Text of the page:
We Need to Talk About the Student Debt Crisis

With Donald Trump and most of the Wall Street big wigs rejoicing about a healthy stock market and “low unemployment” rates, it’s understandable that none of them could feel the collective side-eye this country’s college students are giving them.

Yes, the economy may have improved, but none of this has “trickled down” to the millions of college graduates who are still buried under a mountain of debt, not to mention the other millions of college students who are now being faced with the decision of either stopping school or graduating with a degree and a 6-figure loan.

It’s Getting Worse

student loans Since the Great Recession of 2008, consumer debt has risen and fall. However, out of all the segments of consumer debt, federal student loans are the only ones that are enjoying a continuous, cumulative growth. Despite massive unemployment rise, an unsteady economy, and various other factors, the cost of tuition is still on the rise, which means that student loans as an industry is as healthy as ever, much to the detriment of students and working adults everywhere in the country. It’s gotten so bad that even Jerome Powell, Chair of the Federal Reserve, called it a “cause for concern”.

To give you an idea of how bad it’s gotten, let’s do a comparison: in terms of cumulative growth over the past decade or so, auto loan debt has grown by 52%, while mortgage and credit-card debt, while still the highest contributor to consumer debt, actually fell by 1%.

On the other hand, student loans have grown a whopping 157% over the past 11 years. This translates to about $1.5 trillion in student loan debts, which makes it the second-largest contributor to consumer debt. By the end of the decade, experts agree that this number is just going to keep growing.

And the worst part? There’s nothing you can do about it right now.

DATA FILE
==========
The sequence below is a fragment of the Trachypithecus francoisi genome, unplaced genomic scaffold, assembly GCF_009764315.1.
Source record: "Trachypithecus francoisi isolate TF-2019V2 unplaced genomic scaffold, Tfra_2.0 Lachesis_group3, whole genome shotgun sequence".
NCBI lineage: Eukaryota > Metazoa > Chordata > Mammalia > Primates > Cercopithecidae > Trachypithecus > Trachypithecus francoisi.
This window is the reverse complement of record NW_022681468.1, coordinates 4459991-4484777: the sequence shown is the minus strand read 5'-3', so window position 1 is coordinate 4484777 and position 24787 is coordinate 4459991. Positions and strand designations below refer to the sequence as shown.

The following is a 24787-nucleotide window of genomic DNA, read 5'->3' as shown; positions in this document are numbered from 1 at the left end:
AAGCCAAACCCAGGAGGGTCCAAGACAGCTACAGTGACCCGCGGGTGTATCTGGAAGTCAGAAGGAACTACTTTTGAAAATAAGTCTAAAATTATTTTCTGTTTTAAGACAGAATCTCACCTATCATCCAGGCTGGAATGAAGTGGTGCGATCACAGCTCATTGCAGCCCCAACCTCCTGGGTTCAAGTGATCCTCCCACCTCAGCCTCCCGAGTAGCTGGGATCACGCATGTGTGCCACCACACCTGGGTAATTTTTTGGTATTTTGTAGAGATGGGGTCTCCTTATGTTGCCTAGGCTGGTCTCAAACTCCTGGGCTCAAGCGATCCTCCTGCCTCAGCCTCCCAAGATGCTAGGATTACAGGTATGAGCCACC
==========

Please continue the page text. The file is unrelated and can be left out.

A Flawed System

student debtBy 2020, many experts agree that 65% of jobs in the country will require a postsecondary education diploma or higher. With increasingly more advanced educational requirements and rising cost of tuition fees in both private and public schools, as well as rising student loan interest rates, students and working adults are not having a good time.

Student loan debt also has the highest rate of 90+ day delinquency. For comparison, other household debts have much lower rates of delinquency: mortgage debt delinquency is at 1.1%, while auto loans have 4%. Meanwhile, student loan debt delinquency is up at 10%. Unlike the former two types of debt, student loan debt delinquency has risen steadily in the past 10 years, remaining roughly the same since their highest point in 2012.

A large contributor to the increase in delinquency is for-profit colleges that sold themselves as an easy way to get a diploma for low-paying jobs. Unfortunately, many of the diplomas offered by these schools were of no real value, leaving thousands of graduates with massive amounts of debt that they can’t pay back because they couldn’t find employment.

Students stuck with useless diplomas from for-profit community colleges and schools made up around 50% of the total number of students graduating and repaying loans in 2011, and they made up a whopping 70% of people defaulting on their student loans. Because of this, the 2011-2012 academic year became the high-point of debt delinquency, reaching as high as 11.7%.